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A Great Article on Running Shoes & Injury

April 23, 2009

Thanks to Kenny K. for passing this article about running shoes and injury to the LARD coaches.

This is a must read if you think those clunky trainers you bought for your workouts are preventing injury.

Jeff Pisciotta, the senior researcher at Nike Sports Research Lab, assembled 20 runners on a grassy field and filmed them running barefoot.

When he zoomed in, he was startled by what he found. Instead of each foot clomping down as it would in a shoe, it behaved like an animal with a mind of its own – stretching, grasping, seeking the ground with splayed toes, gliding in for a landing like a lake-bound swan.

‘It’s beautiful to watch,’ Pisciotta later told me. ‘That made us start thinking that when you put a shoe on, it starts to take over some of the control.’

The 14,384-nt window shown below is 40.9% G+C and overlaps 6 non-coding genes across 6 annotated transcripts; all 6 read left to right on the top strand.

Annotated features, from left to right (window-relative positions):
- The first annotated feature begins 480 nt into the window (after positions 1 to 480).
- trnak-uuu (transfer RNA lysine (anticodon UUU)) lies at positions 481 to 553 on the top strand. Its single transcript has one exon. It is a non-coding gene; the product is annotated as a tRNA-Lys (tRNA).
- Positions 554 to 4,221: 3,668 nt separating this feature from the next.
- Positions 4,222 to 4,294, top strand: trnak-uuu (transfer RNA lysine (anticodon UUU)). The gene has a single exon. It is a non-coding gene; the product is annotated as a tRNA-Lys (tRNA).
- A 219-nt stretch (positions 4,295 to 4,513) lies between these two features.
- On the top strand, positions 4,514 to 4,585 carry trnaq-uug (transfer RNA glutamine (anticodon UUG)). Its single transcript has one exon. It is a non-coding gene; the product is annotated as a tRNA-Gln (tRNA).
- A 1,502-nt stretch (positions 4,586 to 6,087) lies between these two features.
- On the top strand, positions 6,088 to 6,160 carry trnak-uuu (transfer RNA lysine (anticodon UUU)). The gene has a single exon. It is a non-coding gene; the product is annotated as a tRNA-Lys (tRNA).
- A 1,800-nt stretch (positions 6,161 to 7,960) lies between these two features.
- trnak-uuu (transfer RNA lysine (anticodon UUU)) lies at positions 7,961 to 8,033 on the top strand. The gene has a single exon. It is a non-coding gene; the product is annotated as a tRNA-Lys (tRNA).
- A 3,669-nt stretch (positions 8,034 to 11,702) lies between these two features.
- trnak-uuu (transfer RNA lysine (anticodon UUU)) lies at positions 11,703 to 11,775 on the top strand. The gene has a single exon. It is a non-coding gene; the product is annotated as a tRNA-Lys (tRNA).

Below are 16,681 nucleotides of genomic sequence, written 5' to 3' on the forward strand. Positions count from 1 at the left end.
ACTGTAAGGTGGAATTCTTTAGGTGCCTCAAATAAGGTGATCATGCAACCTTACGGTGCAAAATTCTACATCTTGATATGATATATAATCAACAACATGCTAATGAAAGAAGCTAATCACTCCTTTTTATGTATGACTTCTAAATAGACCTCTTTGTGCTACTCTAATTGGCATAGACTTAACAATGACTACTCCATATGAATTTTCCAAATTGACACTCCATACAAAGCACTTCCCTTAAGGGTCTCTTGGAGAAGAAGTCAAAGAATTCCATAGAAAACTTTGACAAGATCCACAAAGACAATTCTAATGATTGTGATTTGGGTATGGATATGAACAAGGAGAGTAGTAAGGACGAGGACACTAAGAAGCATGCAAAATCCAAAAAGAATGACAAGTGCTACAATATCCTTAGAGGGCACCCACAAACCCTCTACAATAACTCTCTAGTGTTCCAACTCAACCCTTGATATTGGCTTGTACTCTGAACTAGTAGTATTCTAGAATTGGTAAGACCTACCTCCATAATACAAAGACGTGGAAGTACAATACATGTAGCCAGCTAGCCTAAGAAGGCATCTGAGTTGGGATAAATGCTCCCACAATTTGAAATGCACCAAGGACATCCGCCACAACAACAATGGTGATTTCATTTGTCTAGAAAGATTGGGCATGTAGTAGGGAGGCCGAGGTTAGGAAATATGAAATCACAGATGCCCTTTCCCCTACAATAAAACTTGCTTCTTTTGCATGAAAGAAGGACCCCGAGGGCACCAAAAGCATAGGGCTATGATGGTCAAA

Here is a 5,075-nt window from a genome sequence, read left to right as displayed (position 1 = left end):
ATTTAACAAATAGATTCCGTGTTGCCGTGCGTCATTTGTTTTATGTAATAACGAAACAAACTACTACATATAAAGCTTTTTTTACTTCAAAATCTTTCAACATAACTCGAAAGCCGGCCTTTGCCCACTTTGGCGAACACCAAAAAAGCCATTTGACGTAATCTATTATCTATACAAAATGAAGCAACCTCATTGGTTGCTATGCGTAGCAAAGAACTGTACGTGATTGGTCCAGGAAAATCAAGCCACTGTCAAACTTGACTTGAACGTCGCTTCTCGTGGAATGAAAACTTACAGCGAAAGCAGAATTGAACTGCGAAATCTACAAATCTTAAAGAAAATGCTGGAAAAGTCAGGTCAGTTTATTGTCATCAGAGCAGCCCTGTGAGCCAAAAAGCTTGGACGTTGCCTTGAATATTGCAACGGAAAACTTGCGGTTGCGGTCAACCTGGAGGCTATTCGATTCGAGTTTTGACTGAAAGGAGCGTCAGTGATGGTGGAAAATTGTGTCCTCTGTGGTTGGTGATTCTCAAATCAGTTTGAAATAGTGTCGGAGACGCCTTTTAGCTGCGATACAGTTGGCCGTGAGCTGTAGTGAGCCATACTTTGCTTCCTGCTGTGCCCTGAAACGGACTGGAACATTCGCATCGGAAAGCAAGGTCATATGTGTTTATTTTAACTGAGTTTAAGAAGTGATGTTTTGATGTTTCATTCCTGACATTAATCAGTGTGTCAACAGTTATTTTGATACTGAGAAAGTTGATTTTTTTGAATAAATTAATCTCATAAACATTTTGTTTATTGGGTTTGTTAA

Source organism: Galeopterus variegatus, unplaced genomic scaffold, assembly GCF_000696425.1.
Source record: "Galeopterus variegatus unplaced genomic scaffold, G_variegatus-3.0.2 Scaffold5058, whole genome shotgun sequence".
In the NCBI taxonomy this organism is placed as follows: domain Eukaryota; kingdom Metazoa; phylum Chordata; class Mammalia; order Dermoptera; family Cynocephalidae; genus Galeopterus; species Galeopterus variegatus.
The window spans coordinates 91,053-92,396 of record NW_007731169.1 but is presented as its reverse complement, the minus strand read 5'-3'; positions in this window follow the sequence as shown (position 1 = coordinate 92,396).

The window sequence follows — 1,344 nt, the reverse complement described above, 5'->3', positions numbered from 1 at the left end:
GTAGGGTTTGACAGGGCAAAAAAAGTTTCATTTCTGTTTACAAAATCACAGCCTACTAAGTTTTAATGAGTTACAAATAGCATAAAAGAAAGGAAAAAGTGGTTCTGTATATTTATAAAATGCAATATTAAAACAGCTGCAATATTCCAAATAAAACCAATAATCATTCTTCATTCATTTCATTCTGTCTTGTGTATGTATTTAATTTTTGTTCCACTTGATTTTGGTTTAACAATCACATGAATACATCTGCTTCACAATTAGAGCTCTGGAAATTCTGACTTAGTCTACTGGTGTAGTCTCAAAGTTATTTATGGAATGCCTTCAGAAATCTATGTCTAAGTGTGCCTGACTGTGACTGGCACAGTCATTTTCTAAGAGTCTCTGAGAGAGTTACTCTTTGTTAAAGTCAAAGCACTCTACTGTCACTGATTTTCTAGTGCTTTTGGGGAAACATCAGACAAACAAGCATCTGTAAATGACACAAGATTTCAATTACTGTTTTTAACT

Kenny asked for my comments on the article.  Here was my response:

I read that article this morning.  Yes, I concur.  Running shoes do not prevent injury, rather they may promote injury.  Why?  Running shoes are built up to promote improper running because they build up all of the paddling/cushioning in the heel.  This encourages runners to land on their heels first, which in my opinion, and people that are actually experts, causes injury.  This also promotes slower running as if someone is a heel-striker (lands heel first), their leg is fully extended at initial impact – causing unnecessary stress to the leg/knee/hips.  Then the body has to propel itself over the straight leg.  This process is similar to applying a parking break after every impact/landing.

Rather, the solution is to land midfoot (some believe forefoot (see Pose Running)).  Why?  if you land midfoot, you are absorbing the impact with your anatomy – knees bent, arches taking some impact.  Your body is also in a better position as your center of gravity is either over your feet/legs or slightly ahead of it.  There is no “parking brake” effect on the stride.

How do you know what the proper technique is?  The simple solution is to try and sprint barefoot in the grass.  You will naturally land on your mid/forefoot.  Duplicate this feeling on your runs.  It is not an easy process, but well worth the effort.

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One Comment leave one →
  1. yang permalink
    April 24, 2009 6:54 pm

    That’s a really good article.

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